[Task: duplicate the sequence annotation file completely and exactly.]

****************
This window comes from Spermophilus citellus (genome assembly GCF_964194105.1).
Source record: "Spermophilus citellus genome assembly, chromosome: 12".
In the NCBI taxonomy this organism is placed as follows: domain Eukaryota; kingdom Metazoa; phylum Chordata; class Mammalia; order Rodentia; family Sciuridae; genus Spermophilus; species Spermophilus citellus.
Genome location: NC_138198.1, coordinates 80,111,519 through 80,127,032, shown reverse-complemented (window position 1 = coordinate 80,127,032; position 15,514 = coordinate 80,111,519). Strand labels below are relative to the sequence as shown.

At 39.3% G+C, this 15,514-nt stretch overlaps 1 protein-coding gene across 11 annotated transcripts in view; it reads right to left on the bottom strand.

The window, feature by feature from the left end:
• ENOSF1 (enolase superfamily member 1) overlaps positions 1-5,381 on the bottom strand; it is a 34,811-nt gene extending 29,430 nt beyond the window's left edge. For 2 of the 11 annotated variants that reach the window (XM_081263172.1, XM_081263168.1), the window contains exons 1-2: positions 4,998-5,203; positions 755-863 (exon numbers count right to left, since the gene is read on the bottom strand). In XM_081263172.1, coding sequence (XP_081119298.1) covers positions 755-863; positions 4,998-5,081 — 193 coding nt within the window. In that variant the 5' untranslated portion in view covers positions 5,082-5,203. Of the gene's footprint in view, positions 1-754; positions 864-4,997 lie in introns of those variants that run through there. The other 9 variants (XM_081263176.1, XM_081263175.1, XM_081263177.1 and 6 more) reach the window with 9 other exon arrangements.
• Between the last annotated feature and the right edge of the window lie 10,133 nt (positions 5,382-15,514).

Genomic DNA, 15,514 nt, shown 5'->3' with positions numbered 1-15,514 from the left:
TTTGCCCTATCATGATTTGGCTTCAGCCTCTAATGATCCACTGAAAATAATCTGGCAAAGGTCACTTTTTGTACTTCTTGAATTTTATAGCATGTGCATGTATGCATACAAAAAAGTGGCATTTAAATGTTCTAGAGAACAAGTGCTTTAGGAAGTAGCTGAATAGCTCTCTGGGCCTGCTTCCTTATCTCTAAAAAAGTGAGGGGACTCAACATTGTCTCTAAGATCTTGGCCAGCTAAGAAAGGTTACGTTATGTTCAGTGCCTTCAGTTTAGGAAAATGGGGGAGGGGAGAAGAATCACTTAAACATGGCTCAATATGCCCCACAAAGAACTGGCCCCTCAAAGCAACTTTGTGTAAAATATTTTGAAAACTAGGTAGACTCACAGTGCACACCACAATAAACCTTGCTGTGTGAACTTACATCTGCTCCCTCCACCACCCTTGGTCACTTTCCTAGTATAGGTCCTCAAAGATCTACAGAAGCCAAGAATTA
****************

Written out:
This window comes from Spermophilus citellus (genome assembly GCF_964194105.1).
Source record: "Spermophilus citellus genome assembly, chromosome: 12".
In the NCBI taxonomy this organism is placed as follows: domain Eukaryota; kingdom Metazoa; phylum Chordata; class Mammalia; order Rodentia; family Sciuridae; genus Spermophilus; species Spermophilus citellus.
Genome location: NC_138198.1, coordinates 80,111,519 through 80,127,032, shown reverse-complemented (window position 1 = coordinate 80,127,032; position 15,514 = coordinate 80,111,519). Strand labels below are relative to the sequence as shown.

At 39.3% G+C, this 15,514-nt stretch overlaps 1 protein-coding gene across 11 annotated transcripts in view; it reads right to left on the bottom strand.

The window, feature by feature from the left end:
• ENOSF1 (enolase superfamily member 1) overlaps positions 1-5,381 on the bottom strand; it is a 34,811-nt gene extending 29,430 nt beyond the window's left edge. For 2 of the 11 annotated variants that reach the window (XM_081263172.1, XM_081263168.1), the window contains exons 1-2: positions 4,998-5,203; positions 755-863 (exon numbers count right to left, since the gene is read on the bottom strand). In XM_081263172.1, coding sequence (XP_081119298.1) covers positions 755-863; positions 4,998-5,081 — 193 coding nt within the window. In that variant the 5' untranslated portion in view covers positions 5,082-5,203. Of the gene's footprint in view, positions 1-754; positions 864-4,997 lie in introns of those variants that run through there. The other 9 variants (XM_081263176.1, XM_081263175.1, XM_081263177.1 and 6 more) reach the window with 9 other exon arrangements.
• Between the last annotated feature and the right edge of the window lie 10,133 nt (positions 5,382-15,514).

Genomic DNA, 15,514 nt, shown 5'->3' with positions numbered 1-15,514 from the left:
TTTGCCCTATCATGATTTGGCTTCAGCCTCTAATGATCCACTGAAAATAATCTGGCAAAGGTCACTTTTTGTACTTCTTGAATTTTATAGCATGTGCATGTATGCATACAAAAAAGTGGCATTTAAATGTTCTAGAGAACAAGTGCTTTAGGAAGTAGCTGAATAGCTCTCTGGGCCTGCTTCCTTATCTCTAAAAAAGTGAGGGGACTCAACATTGTCTCTAAGATCTTGGCCAGCTAAGAAAGGTTACGTTATGTTCAGTGCCTTCAGTTTAGGAAAATGGGGGAGGGGAGAAGAATCACTTAAACATGGCTCAATATGCCCCACAAAGAACTGGCCCCTCAAAGCAACTTTGTGTAAAATATTTTGAAAACTAGGTAGACTCACAGTGCACACCACAATAAACCTTGCTGTGTGAACTTACATCTGCTCCCTCCACCACCCTTGGTCACTTTCCTAGTATAGGTCCTCAAAGATCTACAGAAGCCAAGAATTA